Woodwell did not have estimates for office-only loans. If the economy went into recession, however, commercial and multifamily borrowing and lending would likely be even more constrained in 2023, he said.
Close a deal
Despite volatility in debt markets, in late September, DeWitt Carolinas secured a $139 million construction loan from alternative lender ACORE Capital for “1000 Social,” the first office tower of The Exchange Raleigh, a project $1 billion, 40-acre mixed-use property in Raleigh, NC Avison Young arranged the financing. The project will eventually include two 12-story office towers totaling 330,000 square feet of Class A office space.
“While there are fewer lenders willing to fund new projects right now, we have strong relationships and a great balance sheet, which always makes things easier on the financing side,” Soccorso said.
He also cited three other factors in favor of the company: 1000 Social is part of the master-planned mixed-use community The Exchange Raleigh has generated a lot of interest; Raleigh continues to be an incredibly attractive market: and DeWitt Carolinas has a significant equity commitment to the project. Once built, the project will include 790,000 square feet of Class A office space; 1,275 residential units; 300 hotel rooms; and 125,000 square feet of retail and restaurant space.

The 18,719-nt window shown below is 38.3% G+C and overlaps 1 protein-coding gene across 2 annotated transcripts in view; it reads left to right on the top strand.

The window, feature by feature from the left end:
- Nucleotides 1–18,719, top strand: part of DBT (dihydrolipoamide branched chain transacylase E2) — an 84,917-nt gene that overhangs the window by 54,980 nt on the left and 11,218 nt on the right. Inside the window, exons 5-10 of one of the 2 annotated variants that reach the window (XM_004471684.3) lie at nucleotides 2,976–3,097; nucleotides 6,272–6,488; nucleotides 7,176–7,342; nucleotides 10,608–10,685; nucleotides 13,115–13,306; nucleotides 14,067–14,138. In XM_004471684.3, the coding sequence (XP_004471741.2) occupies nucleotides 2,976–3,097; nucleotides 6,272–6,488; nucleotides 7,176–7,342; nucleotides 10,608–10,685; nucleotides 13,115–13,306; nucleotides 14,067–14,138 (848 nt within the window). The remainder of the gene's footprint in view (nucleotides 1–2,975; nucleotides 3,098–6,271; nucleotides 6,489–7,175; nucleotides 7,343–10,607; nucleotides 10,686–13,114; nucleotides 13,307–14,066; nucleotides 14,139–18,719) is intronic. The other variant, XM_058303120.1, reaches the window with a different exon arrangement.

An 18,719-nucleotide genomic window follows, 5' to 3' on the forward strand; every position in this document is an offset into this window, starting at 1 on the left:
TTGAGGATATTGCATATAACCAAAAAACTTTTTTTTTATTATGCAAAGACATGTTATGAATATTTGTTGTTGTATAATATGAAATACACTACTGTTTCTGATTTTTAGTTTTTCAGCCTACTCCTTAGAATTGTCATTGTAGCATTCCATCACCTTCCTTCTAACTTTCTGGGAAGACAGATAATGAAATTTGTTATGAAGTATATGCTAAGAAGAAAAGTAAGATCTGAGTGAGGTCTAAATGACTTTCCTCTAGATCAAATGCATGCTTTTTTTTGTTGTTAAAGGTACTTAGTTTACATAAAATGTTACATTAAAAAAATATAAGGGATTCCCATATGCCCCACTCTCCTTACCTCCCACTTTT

Mixed-use developments also help mitigate a lender’s exposure with diversified products and diversified revenue streams. For office projects only, the flight to quality is a reality and the more recent the building, the more likely the borrower is to obtain financing for the construction or acquisition.
For the few office construction deals underway, tenant pre-lease credit is the starting point for lenders, Kennedy noted.
“From there, it becomes how special your location and gear story is,” Kennedy said. “Should there be an element of recourse? If we were dealing with a bank, yes. A debt fund? If the story is good enough, I think not. It will all depend on how clearly “specialty” can be defined as the demand for space in that particular area. »